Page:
Norfolk’s Burns Receives Fulbright Award Norfolk’s Kathleen Burns of Assumption College has been awarded a Fulbright U.S. Student Program scholarship to Lithuania in Psychology, the United States Department of State and the J. William Fulbright Foreign Scholarship Board announced recently. Burns is one of over 1,700 U.S. citizens who will travel abroad for the 2012-2013 academic year through the Fulbright U.S. Student Program. The Fulbright Program is the flagship international educational exchange program sponsored by the U.S. government and is designed to increase mutual understanding between the people of the United States and the people of other countries. The primary source of funding for the Fulbright Program is an annual appropriation made by the U.S. Congress to the U.S. Department of State, Bureau of Educational and Cultural Affairs. Participating governments and host institutions, corporations and foundations in foreign countries and in the United States also provide direct and indirect support. Recipients of Fulbright grants are selected on the basis of

academic or professional achievement, as well as demonstrated leadership potential in their fields. The Program operates in over 155 countries worldwide. Since its establishment in 1946 under legislation introduced by the late U.S. Senator J. William Fulbright of Arkansas, the Fulbright Program has given approximately 310,000 students, scholars, teachers, artists, and scientists the opportunity to study, teach and conduct research, exchange ideas and contribute to find-


Local Town Pages www.norfolkwrenthamnews.com

June 1, 2013

Sweatt Beach Passes for 2013 Sweatt Beach on Lake Pearl off Woolford Road is open to Wrentham, Norfolk and Plainville residents for swimming and recreation. A hidden gem, the beach has undergone renovations in the last few years, thanks in part to various Eagle Scout projects by local Boy Scouts and new fencing purchased with monies from the Sweatt Fund. Sweatt Beach will open for the 2013 season on Saturday, June 15th

and will remain open 7 days a week through Sunday, August 25th. The beach is open daily from 10AM-7PM, weather permitting.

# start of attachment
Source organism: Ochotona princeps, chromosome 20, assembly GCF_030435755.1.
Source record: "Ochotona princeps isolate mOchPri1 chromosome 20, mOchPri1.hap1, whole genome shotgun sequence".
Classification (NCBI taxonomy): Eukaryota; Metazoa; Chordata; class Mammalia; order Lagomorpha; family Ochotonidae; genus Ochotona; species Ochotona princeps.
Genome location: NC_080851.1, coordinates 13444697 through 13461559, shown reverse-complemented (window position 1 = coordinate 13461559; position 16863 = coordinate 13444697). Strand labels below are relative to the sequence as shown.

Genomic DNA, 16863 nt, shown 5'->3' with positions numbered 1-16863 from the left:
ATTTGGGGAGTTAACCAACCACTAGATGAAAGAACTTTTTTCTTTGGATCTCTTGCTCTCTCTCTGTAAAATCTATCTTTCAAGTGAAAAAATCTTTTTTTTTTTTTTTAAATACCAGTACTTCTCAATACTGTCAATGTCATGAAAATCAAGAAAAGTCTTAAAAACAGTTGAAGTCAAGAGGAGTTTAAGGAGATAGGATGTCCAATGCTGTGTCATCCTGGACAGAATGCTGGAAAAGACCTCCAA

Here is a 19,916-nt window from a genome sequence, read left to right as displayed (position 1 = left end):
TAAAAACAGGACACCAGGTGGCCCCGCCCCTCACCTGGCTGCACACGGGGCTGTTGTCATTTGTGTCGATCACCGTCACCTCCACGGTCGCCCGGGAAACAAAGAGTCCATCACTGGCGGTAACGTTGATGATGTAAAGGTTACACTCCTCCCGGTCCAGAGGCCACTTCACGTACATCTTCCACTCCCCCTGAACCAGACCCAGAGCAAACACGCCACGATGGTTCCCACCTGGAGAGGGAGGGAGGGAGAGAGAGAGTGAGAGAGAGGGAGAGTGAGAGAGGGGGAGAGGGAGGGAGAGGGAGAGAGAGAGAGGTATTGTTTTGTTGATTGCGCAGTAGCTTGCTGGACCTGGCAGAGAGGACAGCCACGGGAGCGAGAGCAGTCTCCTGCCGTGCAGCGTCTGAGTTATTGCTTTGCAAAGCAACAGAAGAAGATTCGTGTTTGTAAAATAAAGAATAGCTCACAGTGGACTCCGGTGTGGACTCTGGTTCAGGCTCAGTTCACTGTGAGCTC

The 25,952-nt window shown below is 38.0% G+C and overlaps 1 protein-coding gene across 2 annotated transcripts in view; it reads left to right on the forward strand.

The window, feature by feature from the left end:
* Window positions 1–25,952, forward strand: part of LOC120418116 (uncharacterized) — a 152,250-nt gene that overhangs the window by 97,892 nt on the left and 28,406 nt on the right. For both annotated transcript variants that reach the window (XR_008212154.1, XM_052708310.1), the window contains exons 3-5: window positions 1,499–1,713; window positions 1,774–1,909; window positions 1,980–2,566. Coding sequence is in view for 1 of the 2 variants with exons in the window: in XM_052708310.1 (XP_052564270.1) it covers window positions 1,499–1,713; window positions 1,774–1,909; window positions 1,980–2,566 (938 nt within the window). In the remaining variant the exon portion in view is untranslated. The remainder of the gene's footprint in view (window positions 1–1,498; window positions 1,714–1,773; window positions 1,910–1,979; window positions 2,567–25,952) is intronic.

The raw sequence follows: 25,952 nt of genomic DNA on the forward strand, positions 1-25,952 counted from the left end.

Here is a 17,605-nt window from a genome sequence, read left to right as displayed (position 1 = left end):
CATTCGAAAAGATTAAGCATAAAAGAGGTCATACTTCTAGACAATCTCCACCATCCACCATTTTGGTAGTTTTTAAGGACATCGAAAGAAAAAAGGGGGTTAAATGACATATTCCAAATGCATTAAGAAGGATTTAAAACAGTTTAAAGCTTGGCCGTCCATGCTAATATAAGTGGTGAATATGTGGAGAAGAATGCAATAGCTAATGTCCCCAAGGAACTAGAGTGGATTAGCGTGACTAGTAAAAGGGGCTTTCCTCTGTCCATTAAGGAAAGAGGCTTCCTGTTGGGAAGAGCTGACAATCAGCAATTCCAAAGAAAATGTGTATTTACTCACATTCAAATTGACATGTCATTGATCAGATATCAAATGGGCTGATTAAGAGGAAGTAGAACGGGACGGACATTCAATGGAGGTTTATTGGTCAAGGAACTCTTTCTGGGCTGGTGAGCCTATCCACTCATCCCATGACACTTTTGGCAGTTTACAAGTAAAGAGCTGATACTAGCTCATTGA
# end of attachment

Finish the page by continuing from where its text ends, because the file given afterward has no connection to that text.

Seasonal family passes are available for a fee: Wrentham residents $125.00; Norfolk and Plainville residents $150.00; daily fees are $4 for adults and $3 for children, regardless of residency. Passes will also be available for purchase at the beach beginning June 15th. Payment by check or cash only.

Area Police Support Boston By PatriCk CoLeman Wrentham Police Lt. William McGrath wanted to help in the manhunt for the second bomb suspect, and he wanted to represent Wrentham and his fellow police officers. Without being asked or ordered, he headed up to Watertown at 9 a.m. on Friday morning. "I went to Watertown representing the officers of the Wrentham Police Department who weren't able to go with me," he wrote via email Saturday morning. "Though all of them surely would have and without hesitation. Regardless of what major incidents occur away from Wrentham, we still need officers in Wrentham to handle the day to day emergencies and routine calls." McGrath's participation wasn't because he was part of a specialized unit or response team but because his frustration had reached its peak. First it was the bombing, and then a police officer was killed and another was injured. He wanted to help. "I went simply as a police officer to show support and offer whatever assistance I could," he wrote. Assist he did. McGrath found himself along with other officers behind the Watertown house where Dzhokhar Tsarnaev, the second suspect in the Boston Marathon bombings, was hiding in a dry docked boat. "During that standoff, there were groups of police officers taking cover positions when children required evacuation," McGrath wrote. "It was at this point; I and other police officers quickly moved the children out of the danger zone to a safe place along the outside perimeter."